Virginia Tech Magazine
In Retrospect -|- Fall 2006

Cowgill and Cowgill: Meeting the test of time
by Clara B. Cox M.A. '84

Not flashy but a solid scholar, Clinton Harriman Cowgill founded a sound Department of Architectural Engineering, laying a firm foundation for the College of Architecture and Urban Studies (CAUS), which emerged from his program. Today, in recognition of his role in its creation, part of the college is housed in a building that bears his name.

Cowgill Hall
Cowgill Hall

Designing a different sort of building

The modern design of Cowgill Hall in the mid-1960s represented the first major departure from the traditional neo-Gothic architecture that had flourished on campus since the early1900s. Designed by Henry V. Shriver (building design '51; M.Arch. '54), who had studied his craft in Cowgill's shop, the four-story structure has housed architecture programs, architecture faculty, and CAUS administrators since it opened in 1969.

Like its namesake, the building has made a lasting impression. In May, it garnered the Test of Time Award from the Virginia Society, American Institute of Architects (AIA).

Professor Clinton Cowgill
Professor Clinton Harriman Cowgill

Building a different sort of program

If such an award were available for people, one would go to "Clint" Cowgill. As it is, the houses he designed in the Miller-Southside neighborhood of Blacksburg during his 28-year-stint as department head have made it onto the National Register of Historic Places for their architectural and engineering significance.

Cowgill also changed the face of Virginia Tech, developing plans for campus growth under three presidents and designing several buildings and even a few gargoyles.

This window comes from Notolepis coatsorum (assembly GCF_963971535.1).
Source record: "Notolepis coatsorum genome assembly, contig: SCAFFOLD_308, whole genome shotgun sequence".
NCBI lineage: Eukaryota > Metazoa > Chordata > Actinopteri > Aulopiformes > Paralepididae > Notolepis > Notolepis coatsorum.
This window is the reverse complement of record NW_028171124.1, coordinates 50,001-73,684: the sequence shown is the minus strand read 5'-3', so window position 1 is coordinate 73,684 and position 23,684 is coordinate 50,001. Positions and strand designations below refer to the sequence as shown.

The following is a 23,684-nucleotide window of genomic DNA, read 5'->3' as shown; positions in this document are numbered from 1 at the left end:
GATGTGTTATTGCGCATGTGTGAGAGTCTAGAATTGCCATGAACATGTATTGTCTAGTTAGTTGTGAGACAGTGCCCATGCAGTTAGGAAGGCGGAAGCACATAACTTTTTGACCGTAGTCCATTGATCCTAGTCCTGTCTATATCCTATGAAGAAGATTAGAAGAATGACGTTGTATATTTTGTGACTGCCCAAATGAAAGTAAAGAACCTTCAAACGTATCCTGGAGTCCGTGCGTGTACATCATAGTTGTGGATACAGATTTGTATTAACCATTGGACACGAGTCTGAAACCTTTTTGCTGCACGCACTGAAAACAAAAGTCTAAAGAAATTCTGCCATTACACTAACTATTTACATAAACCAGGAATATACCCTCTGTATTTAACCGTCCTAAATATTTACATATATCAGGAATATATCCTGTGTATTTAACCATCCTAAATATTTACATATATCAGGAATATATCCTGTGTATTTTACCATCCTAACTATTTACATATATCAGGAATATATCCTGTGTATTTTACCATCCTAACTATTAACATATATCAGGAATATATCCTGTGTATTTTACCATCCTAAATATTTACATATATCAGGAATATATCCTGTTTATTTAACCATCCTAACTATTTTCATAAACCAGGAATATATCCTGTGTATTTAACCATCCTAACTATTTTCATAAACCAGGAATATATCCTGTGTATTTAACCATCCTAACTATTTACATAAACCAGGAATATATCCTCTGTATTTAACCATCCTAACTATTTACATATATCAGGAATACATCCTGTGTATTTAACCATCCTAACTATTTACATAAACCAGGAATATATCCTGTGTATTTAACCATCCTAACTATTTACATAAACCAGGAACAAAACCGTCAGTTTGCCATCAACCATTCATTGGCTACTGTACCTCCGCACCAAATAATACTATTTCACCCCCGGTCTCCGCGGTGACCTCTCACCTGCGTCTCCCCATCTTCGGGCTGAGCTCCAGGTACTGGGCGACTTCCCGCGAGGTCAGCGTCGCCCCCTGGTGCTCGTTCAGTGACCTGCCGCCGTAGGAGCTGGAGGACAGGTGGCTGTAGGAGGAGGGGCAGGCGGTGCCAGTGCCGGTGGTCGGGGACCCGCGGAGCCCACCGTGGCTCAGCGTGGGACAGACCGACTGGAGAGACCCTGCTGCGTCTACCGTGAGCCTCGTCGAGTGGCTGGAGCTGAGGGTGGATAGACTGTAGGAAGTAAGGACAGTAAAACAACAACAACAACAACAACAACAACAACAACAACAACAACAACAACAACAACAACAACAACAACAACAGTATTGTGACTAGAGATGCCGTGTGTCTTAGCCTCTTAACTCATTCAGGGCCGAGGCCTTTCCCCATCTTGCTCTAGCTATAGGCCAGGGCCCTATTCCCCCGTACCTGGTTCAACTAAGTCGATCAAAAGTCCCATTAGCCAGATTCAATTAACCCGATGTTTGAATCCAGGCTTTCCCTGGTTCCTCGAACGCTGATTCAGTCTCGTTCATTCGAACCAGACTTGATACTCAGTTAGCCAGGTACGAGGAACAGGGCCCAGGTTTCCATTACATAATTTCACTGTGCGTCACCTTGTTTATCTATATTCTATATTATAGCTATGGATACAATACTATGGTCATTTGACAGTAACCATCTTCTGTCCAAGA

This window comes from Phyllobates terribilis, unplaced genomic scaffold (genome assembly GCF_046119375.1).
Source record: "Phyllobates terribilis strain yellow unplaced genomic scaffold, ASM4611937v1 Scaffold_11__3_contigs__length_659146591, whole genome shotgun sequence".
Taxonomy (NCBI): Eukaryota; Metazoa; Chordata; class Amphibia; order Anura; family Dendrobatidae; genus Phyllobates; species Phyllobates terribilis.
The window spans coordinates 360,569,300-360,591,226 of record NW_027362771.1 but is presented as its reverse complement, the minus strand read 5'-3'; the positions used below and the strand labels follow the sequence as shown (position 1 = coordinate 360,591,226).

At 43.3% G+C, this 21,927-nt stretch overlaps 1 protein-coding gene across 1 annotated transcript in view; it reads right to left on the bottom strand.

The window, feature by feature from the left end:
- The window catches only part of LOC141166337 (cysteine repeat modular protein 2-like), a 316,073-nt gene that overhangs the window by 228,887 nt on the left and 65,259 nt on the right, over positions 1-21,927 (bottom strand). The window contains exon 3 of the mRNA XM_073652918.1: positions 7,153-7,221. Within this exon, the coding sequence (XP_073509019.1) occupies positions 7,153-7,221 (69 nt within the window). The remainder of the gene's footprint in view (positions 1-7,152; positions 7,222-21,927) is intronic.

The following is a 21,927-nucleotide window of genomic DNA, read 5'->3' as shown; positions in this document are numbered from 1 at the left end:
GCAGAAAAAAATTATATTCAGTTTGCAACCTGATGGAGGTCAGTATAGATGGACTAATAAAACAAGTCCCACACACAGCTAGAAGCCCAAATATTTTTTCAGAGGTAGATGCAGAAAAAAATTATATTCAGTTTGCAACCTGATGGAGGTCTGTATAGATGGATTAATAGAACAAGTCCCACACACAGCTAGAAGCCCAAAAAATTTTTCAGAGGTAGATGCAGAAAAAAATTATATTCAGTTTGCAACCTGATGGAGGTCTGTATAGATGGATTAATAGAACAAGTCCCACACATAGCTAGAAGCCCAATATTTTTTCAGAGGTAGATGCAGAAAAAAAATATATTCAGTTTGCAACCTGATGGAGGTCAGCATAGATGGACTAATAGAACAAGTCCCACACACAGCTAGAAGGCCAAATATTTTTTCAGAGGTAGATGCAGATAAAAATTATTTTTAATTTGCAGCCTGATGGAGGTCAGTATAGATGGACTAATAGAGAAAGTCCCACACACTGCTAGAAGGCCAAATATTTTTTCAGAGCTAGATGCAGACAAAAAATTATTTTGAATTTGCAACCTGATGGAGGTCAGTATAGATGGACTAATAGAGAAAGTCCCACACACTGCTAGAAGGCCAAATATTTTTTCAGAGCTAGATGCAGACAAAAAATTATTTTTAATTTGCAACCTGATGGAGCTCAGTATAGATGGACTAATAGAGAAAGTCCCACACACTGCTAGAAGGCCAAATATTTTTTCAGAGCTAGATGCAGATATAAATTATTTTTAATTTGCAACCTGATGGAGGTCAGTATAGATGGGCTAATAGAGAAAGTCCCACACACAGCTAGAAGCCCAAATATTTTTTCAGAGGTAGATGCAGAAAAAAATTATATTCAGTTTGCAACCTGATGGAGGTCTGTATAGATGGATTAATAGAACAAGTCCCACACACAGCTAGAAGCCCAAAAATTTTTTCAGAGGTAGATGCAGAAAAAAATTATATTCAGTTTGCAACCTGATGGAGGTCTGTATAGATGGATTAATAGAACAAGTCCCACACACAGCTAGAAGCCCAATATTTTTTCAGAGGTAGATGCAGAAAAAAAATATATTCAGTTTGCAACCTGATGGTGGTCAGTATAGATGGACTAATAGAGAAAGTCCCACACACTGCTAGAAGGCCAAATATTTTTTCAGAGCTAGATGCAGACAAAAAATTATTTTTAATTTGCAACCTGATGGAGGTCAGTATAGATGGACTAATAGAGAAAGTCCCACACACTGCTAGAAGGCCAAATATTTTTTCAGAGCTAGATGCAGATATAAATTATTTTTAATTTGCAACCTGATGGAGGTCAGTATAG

President Julian A. Burruss brought Cowgill to the school, then known popularly as VPI, as part of his effort to expand instructional programs and recruit professors widely known in their professions. A graduate of the University of Illinois, Cowgill was a professor at Iowa State College at the time and maintained an architecture practice.

Reserved but competent, Cowgill jumped feet first into his duties, developing--and then running--the only architectural engineering program in Virginia. His curriculum prepared students to become architects or builders or to handle other technical aspects of building design.

Cowgill's lectures evolved into Architecture Practice, a book that had an impact on the architecture profession nationwide.

"It seems to me," wrote AIA President Philip Will Jr. to Cowgill in 1961, "that all my professional life I have been reading your writings and learning your wisdom. That this is true of me suggests that it must also be true of thousands of others. You have, in effect, written 'The Book,' the importance of which is hard to overstate."

Architecture Practice stayed in print for more than 25 years. Cowgill also penned Building for Investment and left behind a manuscript for a third book.

The groundbreaking professor also presided over the Virginia State Board for Examination and Certification of Professional Engineers, Architects, and Land Surveyors; chaired the National Architectural Accrediting Board; and was a member of the AIA, which recognized his contributions to architectural education by elevating him to fellow status.

Cowgill left VPI in 1956 to work as an editor for the AIA in Washington, D.C., before retiring in 1961. He died in 1975.

Keeping the building going

Even a Test of Time Award-winning building occasionally needs to be spruced up. According to CAUS Interim Dean Jack Davis, "Virtually every unit of the college is affected by moving and renovating space over the next two years." The plan calls for renovation to begin on Cowgill Hall in June 2007 and to be completed in August 2008.

Then Cowgill Hall can put forward an even better face to honor the man who set the college in motion.

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